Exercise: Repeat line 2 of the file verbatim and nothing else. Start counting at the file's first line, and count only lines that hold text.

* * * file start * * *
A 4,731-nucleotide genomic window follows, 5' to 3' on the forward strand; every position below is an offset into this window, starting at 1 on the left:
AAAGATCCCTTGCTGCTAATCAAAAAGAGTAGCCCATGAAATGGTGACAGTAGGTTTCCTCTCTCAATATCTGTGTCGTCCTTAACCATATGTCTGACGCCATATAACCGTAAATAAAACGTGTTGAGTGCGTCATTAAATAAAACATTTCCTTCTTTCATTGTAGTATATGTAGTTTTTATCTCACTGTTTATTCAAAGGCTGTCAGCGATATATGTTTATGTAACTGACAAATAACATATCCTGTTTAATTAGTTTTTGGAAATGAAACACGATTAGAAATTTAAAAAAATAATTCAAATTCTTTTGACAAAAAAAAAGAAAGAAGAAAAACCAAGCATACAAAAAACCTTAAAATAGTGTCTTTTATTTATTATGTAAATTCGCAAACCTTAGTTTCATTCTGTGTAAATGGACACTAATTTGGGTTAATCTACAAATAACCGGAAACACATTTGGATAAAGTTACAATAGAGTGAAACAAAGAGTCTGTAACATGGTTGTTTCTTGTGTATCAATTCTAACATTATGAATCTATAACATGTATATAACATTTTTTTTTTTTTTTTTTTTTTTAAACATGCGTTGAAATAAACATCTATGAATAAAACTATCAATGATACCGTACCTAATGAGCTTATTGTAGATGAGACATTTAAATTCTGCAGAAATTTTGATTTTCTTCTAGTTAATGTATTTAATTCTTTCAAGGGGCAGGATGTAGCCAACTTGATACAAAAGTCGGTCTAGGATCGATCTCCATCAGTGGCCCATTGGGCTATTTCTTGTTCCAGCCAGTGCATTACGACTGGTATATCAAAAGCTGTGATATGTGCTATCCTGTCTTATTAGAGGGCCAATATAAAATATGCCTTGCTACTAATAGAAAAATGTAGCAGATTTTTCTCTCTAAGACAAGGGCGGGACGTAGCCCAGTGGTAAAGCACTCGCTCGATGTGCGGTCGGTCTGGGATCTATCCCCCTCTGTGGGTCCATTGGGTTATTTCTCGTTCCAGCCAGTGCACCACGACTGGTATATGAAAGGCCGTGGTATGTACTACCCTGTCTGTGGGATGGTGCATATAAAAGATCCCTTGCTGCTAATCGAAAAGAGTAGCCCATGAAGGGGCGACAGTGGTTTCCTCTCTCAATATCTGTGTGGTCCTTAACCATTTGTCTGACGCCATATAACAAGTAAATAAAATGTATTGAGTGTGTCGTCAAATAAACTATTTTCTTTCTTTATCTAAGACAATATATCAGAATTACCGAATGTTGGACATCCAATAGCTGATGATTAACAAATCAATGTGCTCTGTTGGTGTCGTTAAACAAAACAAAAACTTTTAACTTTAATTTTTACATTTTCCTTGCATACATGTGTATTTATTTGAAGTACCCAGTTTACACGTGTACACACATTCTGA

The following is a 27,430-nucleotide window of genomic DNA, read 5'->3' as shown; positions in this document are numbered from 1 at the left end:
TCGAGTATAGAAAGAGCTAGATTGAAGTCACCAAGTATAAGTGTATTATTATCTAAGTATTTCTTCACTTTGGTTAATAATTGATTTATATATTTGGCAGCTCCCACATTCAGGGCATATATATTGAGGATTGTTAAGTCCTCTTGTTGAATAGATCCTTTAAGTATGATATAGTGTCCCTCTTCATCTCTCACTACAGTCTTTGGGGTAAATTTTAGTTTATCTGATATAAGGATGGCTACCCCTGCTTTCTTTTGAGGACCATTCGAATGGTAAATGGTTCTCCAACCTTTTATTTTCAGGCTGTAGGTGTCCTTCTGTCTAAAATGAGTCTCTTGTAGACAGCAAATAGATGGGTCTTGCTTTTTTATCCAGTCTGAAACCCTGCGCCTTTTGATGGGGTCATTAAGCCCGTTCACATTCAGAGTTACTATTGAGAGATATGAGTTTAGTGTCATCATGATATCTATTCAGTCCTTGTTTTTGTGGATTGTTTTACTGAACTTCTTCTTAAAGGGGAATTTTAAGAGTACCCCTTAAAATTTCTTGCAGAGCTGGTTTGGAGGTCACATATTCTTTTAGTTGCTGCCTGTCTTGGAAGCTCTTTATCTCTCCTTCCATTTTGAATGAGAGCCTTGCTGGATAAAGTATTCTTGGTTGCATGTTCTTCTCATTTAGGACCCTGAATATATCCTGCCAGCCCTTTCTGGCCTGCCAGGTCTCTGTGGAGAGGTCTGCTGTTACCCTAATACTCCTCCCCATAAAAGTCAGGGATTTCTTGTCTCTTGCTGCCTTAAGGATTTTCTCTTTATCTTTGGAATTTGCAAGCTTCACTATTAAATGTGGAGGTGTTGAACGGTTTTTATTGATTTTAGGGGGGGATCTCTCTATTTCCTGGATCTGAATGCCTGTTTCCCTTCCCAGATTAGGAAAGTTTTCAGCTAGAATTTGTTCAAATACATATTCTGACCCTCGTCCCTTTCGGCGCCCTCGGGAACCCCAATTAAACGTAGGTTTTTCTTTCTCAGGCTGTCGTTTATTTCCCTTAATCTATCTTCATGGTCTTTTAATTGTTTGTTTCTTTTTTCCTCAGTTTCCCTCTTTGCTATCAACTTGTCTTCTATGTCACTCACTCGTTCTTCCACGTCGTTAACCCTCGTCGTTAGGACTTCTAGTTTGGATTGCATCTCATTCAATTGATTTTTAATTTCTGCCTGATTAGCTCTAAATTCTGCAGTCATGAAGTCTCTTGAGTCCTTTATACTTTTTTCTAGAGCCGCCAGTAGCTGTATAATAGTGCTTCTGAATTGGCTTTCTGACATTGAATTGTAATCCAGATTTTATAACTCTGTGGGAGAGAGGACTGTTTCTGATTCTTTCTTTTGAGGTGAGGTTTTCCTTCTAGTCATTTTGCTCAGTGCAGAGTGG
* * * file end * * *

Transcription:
AAAGATCCCTTGCTGCTAATCAAAAAGAGTAGCCCATGAAATGGTGACAGTAGGTTTCCTCTCTCAATATCTGTGTCGTCCTTAACCATATGTCTGACGCCATATAACCGTAAATAAAACGTGTTGAGTGCGTCATTAAATAAAACATTTCCTTCTTTCATTGTAGTATATGTAGTTTTTATCTCACTGTTTATTCAAAGGCTGTCAGCGATATATGTTTATGTAACTGACAAATAACATATCCTGTTTAATTAGTTTTTGGAAATGAAACACGATTAGAAATTTAAAAAAATAATTCAAATTCTTTTGACAAAAAAAAAGAAAGAAGAAAAACCAAGCATACAAAAAACCTTAAAATAGTGTCTTTTATTTATTATGTAAATTCGCAAACCTTAGTTTCATTCTGTGTAAATGGACACTAATTTGGGTTAATCTACAAATAACCGGAAACACATTTGGATAAAGTTACAATAGAGTGAAACAAAGAGTCTGTAACATGGTTGTTTCTTGTGTATCAATTCTAACATTATGAATCTATAACATGTATATAACATTTTTTTTTTTTTTTTTTTTTTTAAACATGCGTTGAAATAAACATCTATGAATAAAACTATCAATGATACCGTACCTAATGAGCTTATTGTAGATGAGACATTTAAATTCTGCAGAAATTTTGATTTTCTTCTAGTTAATGTATTTAATTCTTTCAAGGGGCAGGATGTAGCCAACTTGATACAAAAGTCGGTCTAGGATCGATCTCCATCAGTGGCCCATTGGGCTATTTCTTGTTCCAGCCAGTGCATTACGACTGGTATATCAAAAGCTGTGATATGTGCTATCCTGTCTTATTAGAGGGCCAATATAAAATATGCCTTGCTACTAATAGAAAAATGTAGCAGATTTTTCTCTCTAAGACAAGGGCGGGACGTAGCCCAGTGGTAAAGCACTCGCTCGATGTGCGGTCGGTCTGGGATCTATCCCCCTCTGTGGGTCCATTGGGTTATTTCTCGTTCCAGCCAGTGCACCACGACTGGTATATGAAAGGCCGTGGTATGTACTACCCTGTCTGTGGGATGGTGCATATAAAAGATCCCTTGCTGCTAATCGAAAAGAGTAGCCCATGAAGGGGCGACAGTGGTTTCCTCTCTCAATATCTGTGTGGTCCTTAACCATTTGTCTGACGCCATATAACAAGTAAATAAAATGTATTGAGTGTGTCGTCAAATAAACTATTTTCTTTCTTTATCTAAGACAATATATCAGAATTACCGAATGTTGGACATCCAATAGCTGATGATTAACAAATCAATGTGCTCTGTTGGTGTCGTTAAACAAAACAAAAACTTTTAACTTTAATTTTTACATTTTCCTTGCATACATGTGTATTTATTTGAAGTACCCAGTTTACACGTGTACACACATTCTGA